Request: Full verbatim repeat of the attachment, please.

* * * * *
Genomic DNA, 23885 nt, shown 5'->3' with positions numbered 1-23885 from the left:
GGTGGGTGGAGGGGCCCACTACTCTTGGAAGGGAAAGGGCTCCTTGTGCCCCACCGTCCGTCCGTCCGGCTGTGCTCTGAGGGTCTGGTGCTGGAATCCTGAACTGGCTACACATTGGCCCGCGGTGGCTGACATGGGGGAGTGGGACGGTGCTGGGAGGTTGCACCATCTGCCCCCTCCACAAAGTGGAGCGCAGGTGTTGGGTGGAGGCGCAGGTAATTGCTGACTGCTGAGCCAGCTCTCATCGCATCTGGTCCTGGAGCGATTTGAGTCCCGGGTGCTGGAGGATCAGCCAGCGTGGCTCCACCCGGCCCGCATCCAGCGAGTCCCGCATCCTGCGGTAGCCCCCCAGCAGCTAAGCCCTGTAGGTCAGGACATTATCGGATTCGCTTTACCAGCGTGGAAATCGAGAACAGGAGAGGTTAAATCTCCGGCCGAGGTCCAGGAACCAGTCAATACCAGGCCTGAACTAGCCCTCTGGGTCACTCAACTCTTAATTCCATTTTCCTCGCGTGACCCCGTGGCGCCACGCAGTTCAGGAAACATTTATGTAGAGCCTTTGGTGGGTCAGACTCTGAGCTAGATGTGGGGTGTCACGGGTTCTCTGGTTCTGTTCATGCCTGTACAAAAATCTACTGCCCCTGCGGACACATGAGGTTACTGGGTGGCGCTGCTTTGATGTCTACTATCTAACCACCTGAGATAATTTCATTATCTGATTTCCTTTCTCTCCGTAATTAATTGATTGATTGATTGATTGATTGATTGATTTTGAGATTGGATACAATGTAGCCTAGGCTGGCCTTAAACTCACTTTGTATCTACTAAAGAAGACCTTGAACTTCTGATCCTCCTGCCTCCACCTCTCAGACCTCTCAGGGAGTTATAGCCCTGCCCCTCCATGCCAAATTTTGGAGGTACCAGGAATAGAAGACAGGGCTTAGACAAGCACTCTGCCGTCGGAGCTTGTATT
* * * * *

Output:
Genomic DNA, 23885 nt, shown 5'->3' with positions numbered 1-23885 from the left:
GGTGGGTGGAGGGGCCCACTACTCTTGGAAGGGAAAGGGCTCCTTGTGCCCCACCGTCCGTCCGTCCGGCTGTGCTCTGAGGGTCTGGTGCTGGAATCCTGAACTGGCTACACATTGGCCCGCGGTGGCTGACATGGGGGAGTGGGACGGTGCTGGGAGGTTGCACCATCTGCCCCCTCCACAAAGTGGAGCGCAGGTGTTGGGTGGAGGCGCAGGTAATTGCTGACTGCTGAGCCAGCTCTCATCGCATCTGGTCCTGGAGCGATTTGAGTCCCGGGTGCTGGAGGATCAGCCAGCGTGGCTCCACCCGGCCCGCATCCAGCGAGTCCCGCATCCTGCGGTAGCCCCCCAGCAGCTAAGCCCTGTAGGTCAGGACATTATCGGATTCGCTTTACCAGCGTGGAAATCGAGAACAGGAGAGGTTAAATCTCCGGCCGAGGTCCAGGAACCAGTCAATACCAGGCCTGAACTAGCCCTCTGGGTCACTCAACTCTTAATTCCATTTTCCTCGCGTGACCCCGTGGCGCCACGCAGTTCAGGAAACATTTATGTAGAGCCTTTGGTGGGTCAGACTCTGAGCTAGATGTGGGGTGTCACGGGTTCTCTGGTTCTGTTCATGCCTGTACAAAAATCTACTGCCCCTGCGGACACATGAGGTTACTGGGTGGCGCTGCTTTGATGTCTACTATCTAACCACCTGAGATAATTTCATTATCTGATTTCCTTTCTCTCCGTAATTAATTGATTGATTGATTGATTGATTGATTGATTTTGAGATTGGATACAATGTAGCCTAGGCTGGCCTTAAACTCACTTTGTATCTACTAAAGAAGACCTTGAACTTCTGATCCTCCTGCCTCCACCTCTCAGACCTCTCAGGGAGTTATAGCCCTGCCCCTCCATGCCAAATTTTGGAGGTACCAGGAATAGAAGACAGGGCTTAGACAAGCACTCTGCCGTCGGAGCTTGTATT